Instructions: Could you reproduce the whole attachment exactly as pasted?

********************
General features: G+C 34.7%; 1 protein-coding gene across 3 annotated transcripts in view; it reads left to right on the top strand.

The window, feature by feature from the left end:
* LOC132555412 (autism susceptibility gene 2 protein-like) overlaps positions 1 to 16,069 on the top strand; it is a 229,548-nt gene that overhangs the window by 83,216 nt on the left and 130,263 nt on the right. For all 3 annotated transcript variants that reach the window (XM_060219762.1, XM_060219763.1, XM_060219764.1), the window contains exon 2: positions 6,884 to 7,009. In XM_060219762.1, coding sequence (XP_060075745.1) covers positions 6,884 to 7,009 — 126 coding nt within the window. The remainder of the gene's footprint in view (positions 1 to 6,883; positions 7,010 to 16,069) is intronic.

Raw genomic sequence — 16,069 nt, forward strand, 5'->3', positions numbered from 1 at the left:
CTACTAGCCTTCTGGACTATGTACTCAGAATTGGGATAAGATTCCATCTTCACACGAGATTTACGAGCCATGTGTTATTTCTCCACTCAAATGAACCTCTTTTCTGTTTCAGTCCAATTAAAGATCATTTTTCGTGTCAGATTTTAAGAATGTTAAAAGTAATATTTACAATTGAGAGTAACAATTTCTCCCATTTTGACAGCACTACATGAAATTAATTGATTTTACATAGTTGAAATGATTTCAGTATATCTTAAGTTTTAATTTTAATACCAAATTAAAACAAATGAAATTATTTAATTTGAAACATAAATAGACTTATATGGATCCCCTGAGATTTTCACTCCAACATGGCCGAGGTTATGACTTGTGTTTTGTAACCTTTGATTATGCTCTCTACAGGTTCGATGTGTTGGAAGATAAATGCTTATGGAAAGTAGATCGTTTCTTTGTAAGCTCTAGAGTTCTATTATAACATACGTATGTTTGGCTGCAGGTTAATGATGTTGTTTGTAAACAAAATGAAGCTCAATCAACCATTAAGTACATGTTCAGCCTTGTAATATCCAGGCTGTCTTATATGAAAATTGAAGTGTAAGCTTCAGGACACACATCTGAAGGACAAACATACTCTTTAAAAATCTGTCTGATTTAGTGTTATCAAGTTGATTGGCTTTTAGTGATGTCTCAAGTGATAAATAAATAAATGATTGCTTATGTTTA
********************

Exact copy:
General features: G+C 34.7%; 1 protein-coding gene across 3 annotated transcripts in view; it reads left to right on the top strand.

The window, feature by feature from the left end:
* LOC132555412 (autism susceptibility gene 2 protein-like) overlaps positions 1 to 16,069 on the top strand; it is a 229,548-nt gene that overhangs the window by 83,216 nt on the left and 130,263 nt on the right. For all 3 annotated transcript variants that reach the window (XM_060219762.1, XM_060219763.1, XM_060219764.1), the window contains exon 2: positions 6,884 to 7,009. In XM_060219762.1, coding sequence (XP_060075745.1) covers positions 6,884 to 7,009 — 126 coding nt within the window. The remainder of the gene's footprint in view (positions 1 to 6,883; positions 7,010 to 16,069) is intronic.

Raw genomic sequence — 16,069 nt, forward strand, 5'->3', positions numbered from 1 at the left:
CTACTAGCCTTCTGGACTATGTACTCAGAATTGGGATAAGATTCCATCTTCACACGAGATTTACGAGCCATGTGTTATTTCTCCACTCAAATGAACCTCTTTTCTGTTTCAGTCCAATTAAAGATCATTTTTCGTGTCAGATTTTAAGAATGTTAAAAGTAATATTTACAATTGAGAGTAACAATTTCTCCCATTTTGACAGCACTACATGAAATTAATTGATTTTACATAGTTGAAATGATTTCAGTATATCTTAAGTTTTAATTTTAATACCAAATTAAAACAAATGAAATTATTTAATTTGAAACATAAATAGACTTATATGGATCCCCTGAGATTTTCACTCCAACATGGCCGAGGTTATGACTTGTGTTTTGTAACCTTTGATTATGCTCTCTACAGGTTCGATGTGTTGGAAGATAAATGCTTATGGAAAGTAGATCGTTTCTTTGTAAGCTCTAGAGTTCTATTATAACATACGTATGTTTGGCTGCAGGTTAATGATGTTGTTTGTAAACAAAATGAAGCTCAATCAACCATTAAGTACATGTTCAGCCTTGTAATATCCAGGCTGTCTTATATGAAAATTGAAGTGTAAGCTTCAGGACACACATCTGAAGGACAAACATACTCTTTAAAAATCTGTCTGATTTAGTGTTATCAAGTTGATTGGCTTTTAGTGATGTCTCAAGTGATAAATAAATAAATGATTGCTTATGTTTA